Another option might be that the Lab be considering making the Linden Dollar and all its attendant services a pre-packaged solution / service they can offer to other companies wishing to operate a virtual currency, with Tilia Inc., as the nominal operating company for the service. After all, they have made much of their leadership in matters of virtual economies and compliance, so spinning it out and offering it to others might be a means of generating additional revenue, although admittedly, given the complexities potentially involved, this might be seen as a bit of a stretch.

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Con-Fusion about education in Second Life

Incorrect thinking: just because a campus region is empty of other avatars doesn't necessarily mean it is "abandoned" (image: UWA campus, Second Life)

Incorrect thinking: just because a campus region in Second Life is empty of other avatars doesn’t necessarily mean it is “abandoned” (image: part of the UWA campus, Second Life)

Second Life (with a nod to the Lab’s Project Sansar) has enjoyed some reasonably good press of late. We’ve seen articles in the likes of Variety Online, Re/code, Gamasutra – good golly, Miss Molly, even Moviepilot is getting in on the act.

However, there will still be pieces out there which reflect poorly on matters. Not so much where Second Life is concerned, but on their authors. Such is the case with

We took a tour of the abandoned college campuses of Second Life.

Patrick Hogan: writing to underline a preconception

Patrick Hogan: writing to underline a preconception?

As one might expect from such a title, this isn’t a reasoned discussion of the whys and wherefores, both good and bad, on the use of Second Life for educational purposes. There is no mention of the work of universities such as Texas A&M, as featured in episode #19 of The Drax Files World Makers, or that of the University of Western Australia. There is no highlighting of the struggle schools, colleges and universities faced as a result of the axing of the education discount or the resurgence of interest following its re-introduction; indeed Mr. Hogan demonstrates he’s not even aware there is an educational discount.

Similarly, no insights are given into how the platform has been used to assist with medical training among nurses and surgeons alike.  There is no pointer to the Massive Open Online Course (MOOC) run by the  Universidad de San Martín de Porres (USMP) in Perú, now in its third year, which helps Spanish-speaking educators get started with Second Life simply because it is in demand as a platform for education, and so on.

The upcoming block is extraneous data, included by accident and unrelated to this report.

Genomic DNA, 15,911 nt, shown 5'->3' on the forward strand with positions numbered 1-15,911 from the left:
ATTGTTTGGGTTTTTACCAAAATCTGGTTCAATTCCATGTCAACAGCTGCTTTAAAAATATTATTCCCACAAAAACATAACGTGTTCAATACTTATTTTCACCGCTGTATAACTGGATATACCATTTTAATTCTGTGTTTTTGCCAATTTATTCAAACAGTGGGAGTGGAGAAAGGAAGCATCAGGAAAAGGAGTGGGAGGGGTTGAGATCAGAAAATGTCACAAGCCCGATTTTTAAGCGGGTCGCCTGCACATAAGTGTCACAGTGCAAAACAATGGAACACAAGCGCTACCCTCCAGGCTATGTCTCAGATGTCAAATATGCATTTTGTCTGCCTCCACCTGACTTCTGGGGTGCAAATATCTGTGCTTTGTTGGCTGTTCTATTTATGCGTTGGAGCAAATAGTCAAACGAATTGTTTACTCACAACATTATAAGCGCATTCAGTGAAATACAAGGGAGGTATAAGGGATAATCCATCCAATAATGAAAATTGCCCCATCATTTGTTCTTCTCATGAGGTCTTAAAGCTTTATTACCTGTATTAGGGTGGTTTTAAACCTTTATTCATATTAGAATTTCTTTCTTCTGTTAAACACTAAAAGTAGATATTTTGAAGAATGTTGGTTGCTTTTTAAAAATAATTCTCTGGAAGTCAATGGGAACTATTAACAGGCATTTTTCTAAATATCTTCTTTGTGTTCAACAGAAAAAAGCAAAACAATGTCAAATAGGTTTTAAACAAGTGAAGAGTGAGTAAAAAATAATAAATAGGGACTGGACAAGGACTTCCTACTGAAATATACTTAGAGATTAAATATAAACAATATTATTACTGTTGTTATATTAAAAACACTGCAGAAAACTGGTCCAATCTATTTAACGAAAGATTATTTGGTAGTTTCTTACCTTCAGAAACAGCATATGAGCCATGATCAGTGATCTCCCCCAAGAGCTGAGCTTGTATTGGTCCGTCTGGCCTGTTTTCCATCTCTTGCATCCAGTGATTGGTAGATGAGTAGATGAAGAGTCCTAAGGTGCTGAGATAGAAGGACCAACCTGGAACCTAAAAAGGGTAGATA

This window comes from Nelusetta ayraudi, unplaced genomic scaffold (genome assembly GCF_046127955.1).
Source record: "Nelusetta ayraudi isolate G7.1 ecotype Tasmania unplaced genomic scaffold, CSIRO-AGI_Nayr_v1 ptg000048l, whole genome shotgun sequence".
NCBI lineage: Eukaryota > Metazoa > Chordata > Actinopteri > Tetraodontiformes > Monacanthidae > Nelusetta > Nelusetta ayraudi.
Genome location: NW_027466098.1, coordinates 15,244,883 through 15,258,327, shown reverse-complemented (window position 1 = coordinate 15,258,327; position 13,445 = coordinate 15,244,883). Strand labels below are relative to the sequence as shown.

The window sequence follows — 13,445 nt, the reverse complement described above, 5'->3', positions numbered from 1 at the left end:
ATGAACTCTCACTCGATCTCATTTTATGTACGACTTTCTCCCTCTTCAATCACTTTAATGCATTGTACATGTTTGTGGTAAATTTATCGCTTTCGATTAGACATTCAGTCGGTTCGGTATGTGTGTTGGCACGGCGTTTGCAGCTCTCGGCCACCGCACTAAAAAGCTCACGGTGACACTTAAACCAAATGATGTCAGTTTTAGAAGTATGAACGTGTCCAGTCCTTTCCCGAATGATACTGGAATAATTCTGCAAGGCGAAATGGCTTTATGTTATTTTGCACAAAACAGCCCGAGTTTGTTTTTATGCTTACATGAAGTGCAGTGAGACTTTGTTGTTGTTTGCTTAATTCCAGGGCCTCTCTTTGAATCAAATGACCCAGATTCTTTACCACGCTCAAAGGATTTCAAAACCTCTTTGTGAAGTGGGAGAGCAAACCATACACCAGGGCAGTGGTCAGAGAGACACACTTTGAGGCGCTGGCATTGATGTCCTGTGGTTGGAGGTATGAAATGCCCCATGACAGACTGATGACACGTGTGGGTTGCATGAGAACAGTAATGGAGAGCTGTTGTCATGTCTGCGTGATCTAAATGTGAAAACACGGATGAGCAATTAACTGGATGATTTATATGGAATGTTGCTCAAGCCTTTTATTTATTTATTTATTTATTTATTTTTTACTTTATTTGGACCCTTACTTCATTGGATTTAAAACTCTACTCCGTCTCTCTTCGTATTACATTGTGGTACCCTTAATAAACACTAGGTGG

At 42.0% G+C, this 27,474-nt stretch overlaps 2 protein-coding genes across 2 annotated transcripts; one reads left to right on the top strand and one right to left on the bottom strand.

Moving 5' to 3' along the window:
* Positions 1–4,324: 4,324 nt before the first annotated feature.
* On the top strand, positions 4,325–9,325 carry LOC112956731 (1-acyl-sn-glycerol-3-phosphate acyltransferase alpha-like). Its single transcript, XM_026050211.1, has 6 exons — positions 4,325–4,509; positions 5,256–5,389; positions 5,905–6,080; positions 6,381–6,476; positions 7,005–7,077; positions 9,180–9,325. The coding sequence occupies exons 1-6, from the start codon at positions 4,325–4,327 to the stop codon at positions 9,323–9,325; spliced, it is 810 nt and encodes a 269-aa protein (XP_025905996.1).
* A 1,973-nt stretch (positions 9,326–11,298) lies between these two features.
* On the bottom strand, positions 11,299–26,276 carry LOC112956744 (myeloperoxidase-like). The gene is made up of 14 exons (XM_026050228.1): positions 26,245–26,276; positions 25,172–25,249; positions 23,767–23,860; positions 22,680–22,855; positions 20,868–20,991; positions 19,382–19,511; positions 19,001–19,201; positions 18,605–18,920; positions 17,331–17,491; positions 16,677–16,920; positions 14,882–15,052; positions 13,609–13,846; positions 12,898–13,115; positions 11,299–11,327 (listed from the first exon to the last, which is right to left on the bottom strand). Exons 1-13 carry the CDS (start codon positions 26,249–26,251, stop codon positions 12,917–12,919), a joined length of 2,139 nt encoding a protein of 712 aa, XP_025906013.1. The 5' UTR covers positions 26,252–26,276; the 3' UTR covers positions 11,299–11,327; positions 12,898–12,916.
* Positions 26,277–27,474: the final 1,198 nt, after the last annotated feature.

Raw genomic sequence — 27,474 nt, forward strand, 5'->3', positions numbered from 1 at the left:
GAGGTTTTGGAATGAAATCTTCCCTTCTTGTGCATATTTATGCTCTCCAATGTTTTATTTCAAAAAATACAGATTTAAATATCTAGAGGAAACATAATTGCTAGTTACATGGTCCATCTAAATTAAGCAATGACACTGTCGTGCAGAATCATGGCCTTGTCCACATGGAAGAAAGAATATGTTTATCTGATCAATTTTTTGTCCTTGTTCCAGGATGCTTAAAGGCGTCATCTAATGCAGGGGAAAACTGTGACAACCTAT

Nor, frankly should we expect there to be any such discussion, because Mr. Hogan doesn’t appear to be so much interested in Second Life as he does about underlining his own misconceptions about the platform which, like his opening comments, seem to be firmly rooted in 2007.

So does this mean we should ignore what he has to say? No, not at all. Looking through his other articles, Mr. Hogan seems to prefer to skim his subjects with the aim of offering something of a lighter look. As such, he may well be open to gaining a little more educated about this particular topic.

Certainly, and with a view to addressing the readership of the piece, its subjective nature and the misconceptions evident within it should be corrected, starting the with false premise of the piece itself (an “empty” region is in no way indicative of it having been “abandoned”).

These arre not the educational uses of virtual worlds Mr. hogan was looking for...

These are not the educational uses of virtual worlds Mr. Hogan was looking for…

Of course,had he really been interested in his subject, Mr. Hogan could have contacted the Lab, asked a few questions, received some pointers towards various education-related organisations and communities, and been on his way and filling his little corner of Fusion with relevant observations, positive or negative.

But he didn’t. He preferred the lazy route, walking the same, tired furrow that’s all too familiar and boring. His article even manages the obligatory reference to porn that is considered de rigueur for such pieces (check the title byline).

That he does opt to walk this line is really to his detriment, rather than it being any reflection on those who use Second Life or the platform itself.

A look at Dr. Phil’s show “featuring” Second Life

Dr. Phil McGraw is a psychologist turned television talk show host who first rose to prominence in The Oprah Winfrey Show in the 1990s prior to migrating to his own show in 2002, simply entitled Dr Phil. In it, he deals with a wide range of topics, offering advice in the form of “life strategies” based on his professional experiences as a psychologist.

Dr. Phil McGraw (courtesy CBS Television)

Dr. Phil McGraw (courtesy CBS Television)

The show is a staple in the diet of US weekday television, and in the run-up to the July 14th show, Won’t Work, Won’t Go to School: “My Son Just Wants to Game All Day”, there was much brouhaha about the announcement that Second Life would be featured in the segment.

“Featured” tends to suggest a major role; as such, there were many efforts to promote the platform’s inclusion in the show through social media. There were also a number of blog posts expressing some concern as to how SL would be represented in the show.